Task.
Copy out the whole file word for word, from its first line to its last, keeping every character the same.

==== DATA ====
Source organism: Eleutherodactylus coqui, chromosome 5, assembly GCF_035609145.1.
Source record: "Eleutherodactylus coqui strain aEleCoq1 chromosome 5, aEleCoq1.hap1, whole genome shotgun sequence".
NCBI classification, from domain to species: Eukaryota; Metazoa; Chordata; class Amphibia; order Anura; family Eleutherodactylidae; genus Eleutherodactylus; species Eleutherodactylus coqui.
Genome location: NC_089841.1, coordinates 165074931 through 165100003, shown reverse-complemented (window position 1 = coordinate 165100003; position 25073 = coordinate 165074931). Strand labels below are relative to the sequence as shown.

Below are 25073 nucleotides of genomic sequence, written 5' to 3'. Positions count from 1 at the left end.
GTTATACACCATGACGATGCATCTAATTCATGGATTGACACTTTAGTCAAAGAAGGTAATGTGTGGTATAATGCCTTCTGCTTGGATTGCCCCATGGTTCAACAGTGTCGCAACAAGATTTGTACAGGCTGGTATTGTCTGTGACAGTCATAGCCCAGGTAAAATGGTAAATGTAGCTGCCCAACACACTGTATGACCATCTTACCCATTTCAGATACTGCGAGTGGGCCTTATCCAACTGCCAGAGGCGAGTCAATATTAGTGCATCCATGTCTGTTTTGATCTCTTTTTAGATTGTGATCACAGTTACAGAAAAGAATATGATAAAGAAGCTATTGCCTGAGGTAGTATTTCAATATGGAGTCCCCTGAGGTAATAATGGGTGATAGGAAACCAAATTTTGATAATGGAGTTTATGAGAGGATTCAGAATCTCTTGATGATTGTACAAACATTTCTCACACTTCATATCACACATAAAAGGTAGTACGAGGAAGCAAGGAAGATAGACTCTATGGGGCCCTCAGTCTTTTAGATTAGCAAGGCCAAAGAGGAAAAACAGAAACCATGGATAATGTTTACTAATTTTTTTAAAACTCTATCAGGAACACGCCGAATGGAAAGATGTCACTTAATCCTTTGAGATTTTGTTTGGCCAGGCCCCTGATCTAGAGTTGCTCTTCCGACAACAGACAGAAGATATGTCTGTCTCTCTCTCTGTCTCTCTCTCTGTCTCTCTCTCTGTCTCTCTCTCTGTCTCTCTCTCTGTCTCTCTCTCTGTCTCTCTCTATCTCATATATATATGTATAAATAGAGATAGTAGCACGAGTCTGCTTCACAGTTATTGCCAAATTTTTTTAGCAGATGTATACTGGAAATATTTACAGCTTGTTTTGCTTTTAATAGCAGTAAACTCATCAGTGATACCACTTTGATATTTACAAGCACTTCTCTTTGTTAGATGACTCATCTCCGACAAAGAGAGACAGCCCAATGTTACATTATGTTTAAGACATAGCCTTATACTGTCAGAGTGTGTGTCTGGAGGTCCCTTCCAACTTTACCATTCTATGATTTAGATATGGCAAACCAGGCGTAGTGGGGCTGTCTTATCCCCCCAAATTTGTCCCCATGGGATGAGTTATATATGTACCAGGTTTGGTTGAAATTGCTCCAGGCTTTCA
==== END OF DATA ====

Source organism: Eleutherodactylus coqui, chromosome 5, assembly GCF_035609145.1.
Source record: "Eleutherodactylus coqui strain aEleCoq1 chromosome 5, aEleCoq1.hap1, whole genome shotgun sequence".
NCBI classification, from domain to species: Eukaryota; Metazoa; Chordata; class Amphibia; order Anura; family Eleutherodactylidae; genus Eleutherodactylus; species Eleutherodactylus coqui.
Genome location: NC_089841.1, coordinates 165074931 through 165100003, shown reverse-complemented (window position 1 = coordinate 165100003; position 25073 = coordinate 165074931). Strand labels below are relative to the sequence as shown.

Below are 25073 nucleotides of genomic sequence, written 5' to 3'. Positions count from 1 at the left end.
GTTATACACCATGACGATGCATCTAATTCATGGATTGACACTTTAGTCAAAGAAGGTAATGTGTGGTATAATGCCTTCTGCTTGGATTGCCCCATGGTTCAACAGTGTCGCAACAAGATTTGTACAGGCTGGTATTGTCTGTGACAGTCATAGCCCAGGTAAAATGGTAAATGTAGCTGCCCAACACACTGTATGACCATCTTACCCATTTCAGATACTGCGAGTGGGCCTTATCCAACTGCCAGAGGCGAGTCAATATTAGTGCATCCATGTCTGTTTTGATCTCTTTTTAGATTGTGATCACAGTTACAGAAAAGAATATGATAAAGAAGCTATTGCCTGAGGTAGTATTTCAATATGGAGTCCCCTGAGGTAATAATGGGTGATAGGAAACCAAATTTTGATAATGGAGTTTATGAGAGGATTCAGAATCTCTTGATGATTGTACAAACATTTCTCACACTTCATATCACACATAAAAGGTAGTACGAGGAAGCAAGGAAGATAGACTCTATGGGGCCCTCAGTCTTTTAGATTAGCAAGGCCAAAGAGGAAAAACAGAAACCATGGATAATGTTTACTAATTTTTTTAAAACTCTATCAGGAACACGCCGAATGGAAAGATGTCACTTAATCCTTTGAGATTTTGTTTGGCCAGGCCCCTGATCTAGAGTTGCTCTTCCGACAACAGACAGAAGATATGTCTGTCTCTCTCTCTGTCTCTCTCTCTGTCTCTCTCTCTGTCTCTCTCTCTGTCTCTCTCTCTGTCTCTCTCTCTGTCTCTCTCTATCTCATATATATATGTATAAATAGAGATAGTAGCACGAGTCTGCTTCACAGTTATTGCCAAATTTTTTTAGCAGATGTATACTGGAAATATTTACAGCTTGTTTTGCTTTTAATAGCAGTAAACTCATCAGTGATACCACTTTGATATTTACAAGCACTTCTCTTTGTTAGATGACTCATCTCCGACAAAGAGAGACAGCCCAATGTTACATTATGTTTAAGACATAGCCTTATACTGTCAGAGTGTGTGTCTGGAGGTCCCTTCCAACTTTACCATTCTATGATTTAGATATGGCAAACCAGGCGTAGTGGGGCTGTCTTATCCCCCCAAATTTGTCCCCATGGGATGAGTTATATATGTACCAGGTTTGGTTGAAATTGCTCCAGGCTTTCA